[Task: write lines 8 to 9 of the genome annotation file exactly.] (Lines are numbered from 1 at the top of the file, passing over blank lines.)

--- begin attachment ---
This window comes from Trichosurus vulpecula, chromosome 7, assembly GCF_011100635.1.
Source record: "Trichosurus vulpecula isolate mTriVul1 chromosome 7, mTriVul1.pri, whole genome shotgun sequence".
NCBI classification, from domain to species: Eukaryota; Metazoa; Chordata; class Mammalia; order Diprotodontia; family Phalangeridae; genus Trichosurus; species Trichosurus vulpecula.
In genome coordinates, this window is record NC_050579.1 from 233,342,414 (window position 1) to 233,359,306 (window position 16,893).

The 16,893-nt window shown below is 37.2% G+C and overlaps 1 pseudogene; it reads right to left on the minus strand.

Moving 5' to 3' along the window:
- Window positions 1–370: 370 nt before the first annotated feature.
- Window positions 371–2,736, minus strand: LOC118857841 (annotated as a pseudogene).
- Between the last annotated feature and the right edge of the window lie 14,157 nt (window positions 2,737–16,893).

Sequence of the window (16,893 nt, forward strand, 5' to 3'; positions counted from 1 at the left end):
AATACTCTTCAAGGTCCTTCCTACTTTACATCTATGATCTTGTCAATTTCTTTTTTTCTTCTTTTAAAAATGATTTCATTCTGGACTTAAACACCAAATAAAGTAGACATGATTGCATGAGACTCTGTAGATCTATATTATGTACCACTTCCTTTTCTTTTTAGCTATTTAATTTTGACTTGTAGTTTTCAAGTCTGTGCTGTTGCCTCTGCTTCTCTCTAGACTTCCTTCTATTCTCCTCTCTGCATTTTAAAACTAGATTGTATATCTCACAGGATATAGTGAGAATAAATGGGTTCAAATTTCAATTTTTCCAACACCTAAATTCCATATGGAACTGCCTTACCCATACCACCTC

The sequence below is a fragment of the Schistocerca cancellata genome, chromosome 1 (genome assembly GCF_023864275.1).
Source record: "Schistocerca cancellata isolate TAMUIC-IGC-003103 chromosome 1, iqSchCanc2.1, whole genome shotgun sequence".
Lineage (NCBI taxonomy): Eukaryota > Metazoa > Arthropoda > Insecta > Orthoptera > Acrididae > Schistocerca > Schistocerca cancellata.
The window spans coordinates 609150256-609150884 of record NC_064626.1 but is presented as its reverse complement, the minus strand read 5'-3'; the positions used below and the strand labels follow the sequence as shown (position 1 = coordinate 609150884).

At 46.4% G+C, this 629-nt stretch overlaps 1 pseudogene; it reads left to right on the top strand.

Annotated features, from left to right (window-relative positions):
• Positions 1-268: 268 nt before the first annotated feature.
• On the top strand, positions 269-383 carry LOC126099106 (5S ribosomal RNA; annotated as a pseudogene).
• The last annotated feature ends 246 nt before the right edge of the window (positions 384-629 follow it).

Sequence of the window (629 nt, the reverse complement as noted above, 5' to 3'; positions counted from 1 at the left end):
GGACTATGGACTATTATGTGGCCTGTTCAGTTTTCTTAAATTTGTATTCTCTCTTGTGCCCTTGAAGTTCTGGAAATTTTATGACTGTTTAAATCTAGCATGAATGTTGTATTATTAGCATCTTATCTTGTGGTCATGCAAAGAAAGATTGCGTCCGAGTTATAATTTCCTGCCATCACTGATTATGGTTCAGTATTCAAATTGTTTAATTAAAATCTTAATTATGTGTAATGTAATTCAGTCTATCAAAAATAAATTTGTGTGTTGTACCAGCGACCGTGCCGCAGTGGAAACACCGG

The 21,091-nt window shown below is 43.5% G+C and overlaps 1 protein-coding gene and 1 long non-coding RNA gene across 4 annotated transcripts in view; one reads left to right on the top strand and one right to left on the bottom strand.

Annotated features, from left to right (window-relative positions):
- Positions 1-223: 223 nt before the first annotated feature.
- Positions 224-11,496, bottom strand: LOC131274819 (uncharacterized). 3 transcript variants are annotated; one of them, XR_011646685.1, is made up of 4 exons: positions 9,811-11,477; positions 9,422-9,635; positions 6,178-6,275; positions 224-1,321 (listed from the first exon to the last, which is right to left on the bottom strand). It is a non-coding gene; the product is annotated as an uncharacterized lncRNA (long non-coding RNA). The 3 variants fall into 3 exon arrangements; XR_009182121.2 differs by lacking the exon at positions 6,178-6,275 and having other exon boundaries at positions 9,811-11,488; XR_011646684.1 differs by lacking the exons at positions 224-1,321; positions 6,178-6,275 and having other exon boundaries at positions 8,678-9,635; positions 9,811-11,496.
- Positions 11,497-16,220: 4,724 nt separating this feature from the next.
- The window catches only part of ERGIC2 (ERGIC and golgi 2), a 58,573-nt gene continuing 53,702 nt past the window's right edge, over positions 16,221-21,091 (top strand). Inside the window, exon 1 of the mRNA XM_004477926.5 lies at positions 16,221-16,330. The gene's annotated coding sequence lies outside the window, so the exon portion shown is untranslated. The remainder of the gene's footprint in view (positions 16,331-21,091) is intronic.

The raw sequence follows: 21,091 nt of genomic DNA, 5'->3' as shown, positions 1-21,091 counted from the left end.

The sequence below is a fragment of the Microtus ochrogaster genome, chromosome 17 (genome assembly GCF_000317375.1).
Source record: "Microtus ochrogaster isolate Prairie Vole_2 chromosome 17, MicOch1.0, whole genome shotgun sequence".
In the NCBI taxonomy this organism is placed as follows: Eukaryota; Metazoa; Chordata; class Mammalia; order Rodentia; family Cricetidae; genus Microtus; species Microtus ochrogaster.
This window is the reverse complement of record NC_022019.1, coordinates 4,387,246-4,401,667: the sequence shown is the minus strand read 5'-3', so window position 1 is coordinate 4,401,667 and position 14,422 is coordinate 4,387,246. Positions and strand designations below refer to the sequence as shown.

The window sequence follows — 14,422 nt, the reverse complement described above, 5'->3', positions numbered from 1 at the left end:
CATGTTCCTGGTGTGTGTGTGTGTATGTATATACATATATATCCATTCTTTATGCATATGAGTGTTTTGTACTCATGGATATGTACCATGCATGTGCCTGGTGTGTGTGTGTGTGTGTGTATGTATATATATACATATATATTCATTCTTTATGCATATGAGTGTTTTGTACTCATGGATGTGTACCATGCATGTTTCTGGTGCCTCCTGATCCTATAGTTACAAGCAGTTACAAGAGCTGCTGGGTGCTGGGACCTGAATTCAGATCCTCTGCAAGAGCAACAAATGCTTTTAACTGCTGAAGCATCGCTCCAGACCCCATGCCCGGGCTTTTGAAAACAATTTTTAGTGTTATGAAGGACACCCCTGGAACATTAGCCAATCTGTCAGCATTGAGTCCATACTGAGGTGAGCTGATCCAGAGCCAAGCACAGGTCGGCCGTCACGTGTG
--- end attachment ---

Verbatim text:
- Window positions 371–2,736, minus strand: LOC118857841 (annotated as a pseudogene).
- Between the last annotated feature and the right edge of the window lie 14,157 nt (window positions 2,737–16,893).